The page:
The #CryptoDebate is Coming: Are You Prepared?

Blog Post
Nov. 14, 2014

When Apple and Google announced their plans to enable encryption by default on new iPhones and Android smartphones, they ignited a ferocious debate about whether this move was a victory for user privacy and data security or would put Americans at risk by depriving law enforcement of access to critical evidence. On Monday, New America’s Open Technology Institute will give both sides an opportunity to make their case in a debate on law enforcement vs. smartphone encryption: “Is FBI ‘Going Dark’ or in a Golden Age of Surveillance?” (You can RSVP HERE). To shed more light on the issue, we’ve put together a brief background on the debate and a bibliography of relevant articles, analyses & op-eds that have come out in since the Apple and Google announcements in September.

On one side, law enforcement advocates argue that Apple and Google’s move will exacerbate the so-called “going dark” problem that they’ve been complaining about for years, saying that the proliferation of new digital communications services and security features are frustrating investigators ability to get the evidence they need even when they have a lawful search warrant . The Attorney General and FBI Director James Comey have gone so far as to suggest that Congress may need to take action to force companies to redesign devices and online services products, so that government investigators can always access encrypted data or wiretap online communications when they have appropriate legal authority.

On the other side, technology and privacy advocates point out that smartphone encryption is good for cybersecurity and the U.S. tech economy. They argue that ensuring that law enforcement has a “secure golden key” or some other means to access encrypted communications would undermine the overall security of these devices and the data stored on them. They also argue that such a move would put U.S. companies — which are still suffering in the wake of the NSA revelations — at a serious competitive disadvantage in the global technology marketplace. Finally, they argue that weakening security in this way is unnecessary because we already live in a “Golden Age of Surveillance” where law enforcement investigators have access to more data than ever about us, our communications, and our movements than ever before.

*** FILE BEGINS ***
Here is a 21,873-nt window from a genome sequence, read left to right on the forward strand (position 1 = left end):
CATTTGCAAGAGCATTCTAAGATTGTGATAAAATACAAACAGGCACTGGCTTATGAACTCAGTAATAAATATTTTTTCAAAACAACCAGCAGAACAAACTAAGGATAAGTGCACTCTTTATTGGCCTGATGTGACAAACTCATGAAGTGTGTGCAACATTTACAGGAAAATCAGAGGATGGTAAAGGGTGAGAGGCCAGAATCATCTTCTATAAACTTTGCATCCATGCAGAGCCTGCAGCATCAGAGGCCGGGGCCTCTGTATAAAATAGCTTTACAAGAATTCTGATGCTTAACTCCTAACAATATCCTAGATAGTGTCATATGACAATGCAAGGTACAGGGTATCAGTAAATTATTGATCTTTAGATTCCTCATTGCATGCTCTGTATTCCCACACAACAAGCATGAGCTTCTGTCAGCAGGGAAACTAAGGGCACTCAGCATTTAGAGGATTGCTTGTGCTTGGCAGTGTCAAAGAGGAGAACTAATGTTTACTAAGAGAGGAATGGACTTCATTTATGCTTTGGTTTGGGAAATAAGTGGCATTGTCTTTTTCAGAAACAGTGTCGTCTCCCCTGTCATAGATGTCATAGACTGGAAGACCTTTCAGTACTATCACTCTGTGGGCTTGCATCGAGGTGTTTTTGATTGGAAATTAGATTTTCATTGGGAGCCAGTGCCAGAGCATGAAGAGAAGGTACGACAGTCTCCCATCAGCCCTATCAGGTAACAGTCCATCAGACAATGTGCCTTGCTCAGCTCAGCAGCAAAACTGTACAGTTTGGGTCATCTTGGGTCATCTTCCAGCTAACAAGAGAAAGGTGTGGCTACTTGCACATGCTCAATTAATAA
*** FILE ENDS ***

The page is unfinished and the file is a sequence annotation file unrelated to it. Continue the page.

At Monday afternoon’s debate here at New America, former FBI Counsel Andrew Weissmann will make the case for law enforcement’s interests. Weissmann served as the General Counsel for the FBI from 2011 to 2013, and is now a Senior Fellow at both the Center for Law and Security and the Center on the Administration of Criminal Law at New York University. Former White House Technology Policy czar Peter Swire will advocate for the other side, arguing for strong encryption without backdoors for law enforcement. Swire is currently a Professor of Law and Ethics at the Georgia Institute of Technology, and recently served on the President’s NSA review group. Nancy Libin, who worked for over three years as the Chief Privacy and Civil Liberties Officer at the Justice Department before joining Wilkinson Barker Knauer LLP, will moderate.

For more details and to RSVP for the #cryptodebate, visit the event page. If you see something relevant that we missed in the bibliography, please email


Download as a PDF in reverse chronological order

Major announcements, statements, & general news coverage

“James Comey, F.B.I. Director, Hints at Action as Cellphone Data is Locked” David Sanger and Matt Apuzzo, The New York Times, October 16, 2014

“Going Dark: Are Technology, Privacy, and Public Safety on a Collision Course?” Remarks of FBI Director James Comey at the Brookings Institution, October 16, 2014

“FBI Director on Privacy, Electronic Surveillance” 60 Minutes, October 12, 2014